Tomaselli Muensterman E, Tisdale JE. Predictive analytics for identification of patients at risk for QT interval prolongation: A systematic review. Pharmacotherapy 2018;38:813-21.
Roden DM, Harrington RA, Poppas A, Russo AM. Considerations for drug interactions on QTc in exploratory COVID-19 (Coronavirus Disease 2019) treatment. JACC 2020;75:2623-4.
Kapoor A, Pandurangi U, Arora V, Gupta A, Jaswal A, Nabar A, et al
. Cardiovascular risks of hydroxychloroquine in treatment and prophylaxis of COVID-19 patients: A scientific statement from the Indian Heart Rhythm Society. Indian Pacing Electrophysiol J 2020;20:117-20.
Liu J, Cao R, Xu M, Wang X, Zhang H, Hu H, et al
. Hydroxychloroquine, a less toxic derivative of chloroquine, is effective in inhibiting SARS-CoV-2 infection in vitro
. Cell Discov 2020;6:16.
Yao X, Ye F, Zhang M, Cui C, Huang B, Niu P, et al
. In vitro
antiviral activity and projection of optimized dosing design of hydroxychloroquine for the treatment of severe acute respiratory syndrome coronavirus 2 (SARS-CoV-2). Clin Infect Dis 2020;71:732-9.
Gautret P, Lagier JC, Parola P, Hoang VT, Meddeb L, Mailhe M, et al
. Hydroxychloroquine and azithromycin as a treatment of COVID-19: Results of an open-label non-randomized clinical trial. Int J Antimicrob Agents 2020;56:105949.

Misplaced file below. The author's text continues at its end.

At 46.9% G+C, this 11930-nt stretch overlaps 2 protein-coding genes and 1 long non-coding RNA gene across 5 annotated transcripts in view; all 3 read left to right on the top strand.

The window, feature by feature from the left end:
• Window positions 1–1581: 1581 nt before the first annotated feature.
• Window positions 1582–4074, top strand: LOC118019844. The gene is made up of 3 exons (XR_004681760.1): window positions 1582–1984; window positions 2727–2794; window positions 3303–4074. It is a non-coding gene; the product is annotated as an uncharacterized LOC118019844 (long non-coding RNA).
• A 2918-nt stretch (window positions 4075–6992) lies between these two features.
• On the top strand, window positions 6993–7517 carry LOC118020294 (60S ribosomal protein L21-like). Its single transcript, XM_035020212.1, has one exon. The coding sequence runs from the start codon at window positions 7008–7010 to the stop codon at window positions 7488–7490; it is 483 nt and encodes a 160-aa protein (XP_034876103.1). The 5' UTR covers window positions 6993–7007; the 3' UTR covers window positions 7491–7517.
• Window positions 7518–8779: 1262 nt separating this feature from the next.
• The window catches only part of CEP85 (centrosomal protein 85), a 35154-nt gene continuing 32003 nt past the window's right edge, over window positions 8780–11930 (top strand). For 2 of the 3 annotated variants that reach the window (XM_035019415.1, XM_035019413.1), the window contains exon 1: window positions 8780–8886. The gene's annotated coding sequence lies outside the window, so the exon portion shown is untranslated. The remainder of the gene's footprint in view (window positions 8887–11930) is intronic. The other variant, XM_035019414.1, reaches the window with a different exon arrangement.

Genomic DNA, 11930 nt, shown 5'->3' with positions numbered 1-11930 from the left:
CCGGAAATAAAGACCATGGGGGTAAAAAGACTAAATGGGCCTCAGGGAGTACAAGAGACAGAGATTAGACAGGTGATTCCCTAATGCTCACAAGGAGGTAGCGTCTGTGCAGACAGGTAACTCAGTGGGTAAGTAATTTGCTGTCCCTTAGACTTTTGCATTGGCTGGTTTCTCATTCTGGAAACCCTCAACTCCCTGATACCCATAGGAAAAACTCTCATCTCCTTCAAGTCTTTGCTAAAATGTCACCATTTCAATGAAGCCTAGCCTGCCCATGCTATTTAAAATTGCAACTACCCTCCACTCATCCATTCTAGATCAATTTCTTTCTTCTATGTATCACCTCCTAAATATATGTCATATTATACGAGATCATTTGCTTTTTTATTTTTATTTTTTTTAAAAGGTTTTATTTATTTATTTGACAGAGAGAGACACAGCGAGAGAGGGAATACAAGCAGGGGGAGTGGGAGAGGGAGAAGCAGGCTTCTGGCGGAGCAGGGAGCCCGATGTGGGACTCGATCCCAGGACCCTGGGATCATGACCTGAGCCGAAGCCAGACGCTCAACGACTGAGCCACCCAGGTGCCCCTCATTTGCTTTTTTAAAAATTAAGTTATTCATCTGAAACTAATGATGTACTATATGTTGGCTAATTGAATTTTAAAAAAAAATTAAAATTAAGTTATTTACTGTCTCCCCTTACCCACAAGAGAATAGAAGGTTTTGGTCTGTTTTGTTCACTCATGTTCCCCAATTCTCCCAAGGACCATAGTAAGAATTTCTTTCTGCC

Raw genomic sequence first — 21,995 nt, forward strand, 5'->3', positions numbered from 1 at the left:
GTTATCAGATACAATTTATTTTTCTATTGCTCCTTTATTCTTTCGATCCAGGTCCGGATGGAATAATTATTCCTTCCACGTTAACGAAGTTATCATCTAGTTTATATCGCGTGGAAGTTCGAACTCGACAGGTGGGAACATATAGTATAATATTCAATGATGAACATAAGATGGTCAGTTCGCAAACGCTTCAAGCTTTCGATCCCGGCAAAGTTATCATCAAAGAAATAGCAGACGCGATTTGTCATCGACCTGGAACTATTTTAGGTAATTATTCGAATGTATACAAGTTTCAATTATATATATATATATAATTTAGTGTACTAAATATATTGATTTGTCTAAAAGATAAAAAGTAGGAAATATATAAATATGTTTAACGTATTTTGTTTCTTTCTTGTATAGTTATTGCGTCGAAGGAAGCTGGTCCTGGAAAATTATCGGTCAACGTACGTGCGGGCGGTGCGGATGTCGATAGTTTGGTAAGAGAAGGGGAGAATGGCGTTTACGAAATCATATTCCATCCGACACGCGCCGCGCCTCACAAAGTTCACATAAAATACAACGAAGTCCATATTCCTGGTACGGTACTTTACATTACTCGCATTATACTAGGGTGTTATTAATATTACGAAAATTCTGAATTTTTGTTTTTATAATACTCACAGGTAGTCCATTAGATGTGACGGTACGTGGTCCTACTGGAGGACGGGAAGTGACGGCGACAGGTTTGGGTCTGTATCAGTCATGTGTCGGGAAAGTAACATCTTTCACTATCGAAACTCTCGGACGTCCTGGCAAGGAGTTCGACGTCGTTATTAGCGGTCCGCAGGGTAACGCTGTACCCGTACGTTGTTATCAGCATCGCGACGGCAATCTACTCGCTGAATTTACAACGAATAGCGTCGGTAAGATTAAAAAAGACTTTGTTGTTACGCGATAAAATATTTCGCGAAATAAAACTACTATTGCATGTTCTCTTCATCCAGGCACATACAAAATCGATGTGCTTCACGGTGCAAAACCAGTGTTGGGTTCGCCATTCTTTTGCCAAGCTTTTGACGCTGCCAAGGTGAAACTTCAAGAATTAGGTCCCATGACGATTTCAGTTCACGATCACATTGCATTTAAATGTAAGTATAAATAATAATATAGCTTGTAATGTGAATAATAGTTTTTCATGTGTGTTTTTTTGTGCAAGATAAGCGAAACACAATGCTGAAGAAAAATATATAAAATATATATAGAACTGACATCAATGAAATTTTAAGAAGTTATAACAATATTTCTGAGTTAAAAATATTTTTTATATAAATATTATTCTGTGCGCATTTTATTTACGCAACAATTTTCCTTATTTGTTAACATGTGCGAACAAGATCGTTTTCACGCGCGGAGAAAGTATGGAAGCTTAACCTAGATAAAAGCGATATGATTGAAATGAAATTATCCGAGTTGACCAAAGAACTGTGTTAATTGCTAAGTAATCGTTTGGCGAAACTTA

Borba MG, Val FF, Sampaio VS, Alexandre MA, Melo GC, Brito M, et al
. Effect of high vs. low doses of chloroquine diphosphate as adjunctive therapy for patients hospitalized with severe acute respiratory syndrome coronavirus 2 (SARS-CoV-2) infection: A randomized clinical trial. JAMA Netw Open 2020;3:e208857.
Self WH, Semler MW, Leither LM, Casey JD, Angus DC, Brower RG, et al
. Effect of hydroxychloroquine on clinical status at 14 days in hospitalized patients with COVID-19: A randomized clinical trial. JAMA 2020;324:2165-76.
RECOVERY Collaborative Group; Horby P, Mafham M, Linsell L, Bell JL, Staplin N, et al
. Effect of hydroxychloroquine in hospitalized patients with COVID-19. N Engl J Med 2020;383:2030-40.
Cavalcanti AB, Zampieri FG, Rosa RG, Azevedo LCP, Veiga VC, Avezum A, et al
. Hydroxychloroquine with or without azithromycin in mild-to-moderate COVID-19. N Engl J Med 2020;383:2041-52.
Abella BS, Jolkovsky EL, Biney BT, Uspal JE, Hyman MC, Frank I, et al
. Efficacy and safety of hydroxychloroquine vs. placebo for pre-exposure SARS-CoV-2 prophylaxis among health care workers: A randomized clinical trial. JAMA Intern Med 2021;181:195-202.
Rajasingham R, Bangdiwala AS, Nicol MR, Skipper CP, Pastick KA, Axelrod ML, et al
. Hydroxychloroquine as pre-exposure prophylaxis for COVID-19 in healthcare workers: A randomized trial. Clin Infect Dis 2020:ciaa1571. [doi: 10.1093/cid/ciaa1571].
Boulware DR, Pullen MF, Bangdiwala AS, Pastick KA, Lofgren SM, Okafor EC, et al
. A Randomized trial of hydroxychloroquine as postexposure prophylaxis for COVID-19. N Engl J Med 2020;383:517-25.
[Figure 1], [Figure 2], [Figure 3]